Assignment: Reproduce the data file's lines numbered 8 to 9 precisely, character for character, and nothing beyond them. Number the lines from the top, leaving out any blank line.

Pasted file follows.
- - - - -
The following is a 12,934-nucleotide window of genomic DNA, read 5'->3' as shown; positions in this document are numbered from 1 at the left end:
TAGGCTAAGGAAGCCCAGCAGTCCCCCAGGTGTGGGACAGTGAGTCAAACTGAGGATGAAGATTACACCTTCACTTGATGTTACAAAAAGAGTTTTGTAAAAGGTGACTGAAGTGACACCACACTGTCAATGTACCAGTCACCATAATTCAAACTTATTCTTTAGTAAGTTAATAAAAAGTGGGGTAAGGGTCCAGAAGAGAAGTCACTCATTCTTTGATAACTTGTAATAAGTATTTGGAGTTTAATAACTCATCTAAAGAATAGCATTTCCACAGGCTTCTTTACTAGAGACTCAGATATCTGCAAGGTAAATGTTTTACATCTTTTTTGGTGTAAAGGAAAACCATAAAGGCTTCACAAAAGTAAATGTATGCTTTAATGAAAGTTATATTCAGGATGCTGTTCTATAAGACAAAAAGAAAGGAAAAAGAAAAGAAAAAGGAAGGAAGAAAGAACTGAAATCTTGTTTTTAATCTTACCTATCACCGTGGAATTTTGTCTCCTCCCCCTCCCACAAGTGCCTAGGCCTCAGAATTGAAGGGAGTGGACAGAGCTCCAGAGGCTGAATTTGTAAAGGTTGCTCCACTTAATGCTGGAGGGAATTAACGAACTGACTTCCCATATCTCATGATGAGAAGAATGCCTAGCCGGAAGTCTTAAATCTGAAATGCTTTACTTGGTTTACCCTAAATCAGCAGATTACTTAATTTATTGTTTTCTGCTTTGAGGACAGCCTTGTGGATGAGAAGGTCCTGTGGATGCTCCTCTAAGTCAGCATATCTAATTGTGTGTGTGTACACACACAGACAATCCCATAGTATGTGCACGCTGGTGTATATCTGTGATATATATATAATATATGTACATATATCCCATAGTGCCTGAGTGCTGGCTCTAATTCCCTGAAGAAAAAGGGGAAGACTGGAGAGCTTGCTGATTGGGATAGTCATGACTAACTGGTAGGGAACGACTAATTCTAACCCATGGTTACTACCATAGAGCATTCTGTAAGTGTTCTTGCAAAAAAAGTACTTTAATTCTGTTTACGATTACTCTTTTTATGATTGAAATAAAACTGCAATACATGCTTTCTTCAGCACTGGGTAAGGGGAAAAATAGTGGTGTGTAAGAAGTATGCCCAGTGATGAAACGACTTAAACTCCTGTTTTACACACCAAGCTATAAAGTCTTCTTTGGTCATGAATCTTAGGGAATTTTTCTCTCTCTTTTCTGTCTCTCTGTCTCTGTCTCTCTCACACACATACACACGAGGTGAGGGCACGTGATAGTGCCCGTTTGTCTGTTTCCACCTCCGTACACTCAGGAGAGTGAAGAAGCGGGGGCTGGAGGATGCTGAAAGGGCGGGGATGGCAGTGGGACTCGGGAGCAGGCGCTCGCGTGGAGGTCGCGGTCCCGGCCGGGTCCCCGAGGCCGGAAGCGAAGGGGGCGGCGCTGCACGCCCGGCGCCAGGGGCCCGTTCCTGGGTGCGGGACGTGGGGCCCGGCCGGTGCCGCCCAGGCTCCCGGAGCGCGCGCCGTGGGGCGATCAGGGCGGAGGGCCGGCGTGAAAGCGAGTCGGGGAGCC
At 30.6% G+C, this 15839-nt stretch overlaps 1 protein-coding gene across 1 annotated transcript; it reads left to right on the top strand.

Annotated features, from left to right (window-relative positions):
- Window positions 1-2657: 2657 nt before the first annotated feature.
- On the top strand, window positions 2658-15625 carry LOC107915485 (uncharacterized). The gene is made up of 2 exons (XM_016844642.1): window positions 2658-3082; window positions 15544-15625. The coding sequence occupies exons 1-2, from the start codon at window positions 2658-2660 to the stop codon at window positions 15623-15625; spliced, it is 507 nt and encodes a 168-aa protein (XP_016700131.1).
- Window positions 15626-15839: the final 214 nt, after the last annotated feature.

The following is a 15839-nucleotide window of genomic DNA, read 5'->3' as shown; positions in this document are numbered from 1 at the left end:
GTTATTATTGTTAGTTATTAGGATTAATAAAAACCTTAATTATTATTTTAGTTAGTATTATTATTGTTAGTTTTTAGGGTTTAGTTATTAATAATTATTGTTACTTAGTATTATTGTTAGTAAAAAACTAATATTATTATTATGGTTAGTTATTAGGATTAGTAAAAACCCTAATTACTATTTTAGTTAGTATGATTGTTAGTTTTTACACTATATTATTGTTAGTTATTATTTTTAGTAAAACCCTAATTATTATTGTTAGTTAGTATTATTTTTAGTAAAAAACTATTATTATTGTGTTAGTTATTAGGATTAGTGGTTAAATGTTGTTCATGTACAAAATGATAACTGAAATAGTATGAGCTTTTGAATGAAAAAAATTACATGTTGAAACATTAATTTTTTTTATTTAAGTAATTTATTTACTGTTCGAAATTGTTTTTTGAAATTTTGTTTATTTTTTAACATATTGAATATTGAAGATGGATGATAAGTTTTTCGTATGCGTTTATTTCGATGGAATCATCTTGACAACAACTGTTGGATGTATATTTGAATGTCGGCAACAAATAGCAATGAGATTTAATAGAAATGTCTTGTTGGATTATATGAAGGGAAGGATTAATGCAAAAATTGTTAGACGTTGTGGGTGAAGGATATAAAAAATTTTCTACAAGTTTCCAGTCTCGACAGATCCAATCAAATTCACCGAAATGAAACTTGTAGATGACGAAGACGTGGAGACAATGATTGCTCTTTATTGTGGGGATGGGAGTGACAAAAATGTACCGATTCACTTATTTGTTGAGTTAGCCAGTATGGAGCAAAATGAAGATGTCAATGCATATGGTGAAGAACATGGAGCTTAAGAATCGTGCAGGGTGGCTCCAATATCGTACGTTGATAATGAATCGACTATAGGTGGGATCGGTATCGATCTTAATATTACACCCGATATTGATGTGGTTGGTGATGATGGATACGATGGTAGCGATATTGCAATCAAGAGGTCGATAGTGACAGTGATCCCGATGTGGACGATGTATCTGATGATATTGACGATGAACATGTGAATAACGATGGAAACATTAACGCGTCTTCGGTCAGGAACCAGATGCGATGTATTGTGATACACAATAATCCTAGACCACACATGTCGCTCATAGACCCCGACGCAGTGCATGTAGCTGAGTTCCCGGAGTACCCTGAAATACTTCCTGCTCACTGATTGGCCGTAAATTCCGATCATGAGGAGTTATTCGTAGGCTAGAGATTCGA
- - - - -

The following is a 15839-nucleotide window of genomic DNA, read 5'->3' as shown; positions in this document are numbered from 1 at the left end:
GTTATTATTGTTAGTTATTAGGATTAATAAAAACCTTAATTATTATTTTAGTTAGTATTATTATTGTTAGTTTTTAGGGTTTAGTTATTAATAATTATTGTTACTTAGTATTATTGTTAGTAAAAAACTAATATTATTATTATGGTTAGTTATTAGGATTAGTAAAAACCCTAATTACTATTTTAGTTAGTATGATTGTTAGTTTTTACACTATATTATTGTTAGTTATTATTTTTAGTAAAACCCTAATTATTATTGTTAGTTAGTATTATTTTTAGTAAAAAACTATTATTATTGTGTTAGTTATTAGGATTAGTGGTTAAATGTTGTTCATGTACAAAATGATAACTGAAATAGTATGAGCTTTTGAATGAAAAAAATTACATGTTGAAACATTAATTTTTTTTATTTAAGTAATTTATTTACTGTTCGAAATTGTTTTTTGAAATTTTGTTTATTTTTTAACATATTGAATATTGAAGATGGATGATAAGTTTTTCGTATGCGTTTATTTCGATGGAATCATCTTGACAACAACTGTTGGATGTATATTTGAATGTCGGCAACAAATAGCAATGAGATTTAATAGAAATGTCTTGTTGGATTATATGAAGGGAAGGATTAATGCAAAAATTGTTAGACGTTGTGGGTGAAGGATATAAAAAATTTTCTACAAGTTTCCAGTCTCGACAGATCCAATCAAATTCACCGAAATGAAACTTGTAGATGACGAAGACGTGGAGACAATGATTGCTCTTTATTGTGGGGATGGGAGTGACAAAAATGTACCGATTCACTTATTTGTTGAGTTAGCCAGTATGGAGCAAAATGAAGATGTCAATGCATATGGTGAAGAACATGGAGCTTAAGAATCGTGCAGGGTGGCTCCAATATCGTACGTTGATAATGAATCGACTATAGGTGGGATCGGTATCGATCTTAATATTACACCCGATATTGATGTGGTTGGTGATGATGGATACGATGGTAGCGATATTGCAATCAAGAGGTCGATAGTGACAGTGATCCCGATGTGGACGATGTATCTGATGATATTGACGATGAACATGTGAATAACGATGGAAACATTAACGCGTCTTCGGTCAGGAACCAGATGCGATGTATTGTGATACACAATAATCCTAGACCACACATGTCGCTCATAGACCCCGACGCAGTGCATGTAGCTGAGTTCCCGGAGTACCCTGAAATACTTCCTGCTCACTGATTGGCCGTAAATTCCGATCATGAGGAGTTATTCGTAGGCTAGAGATTCGA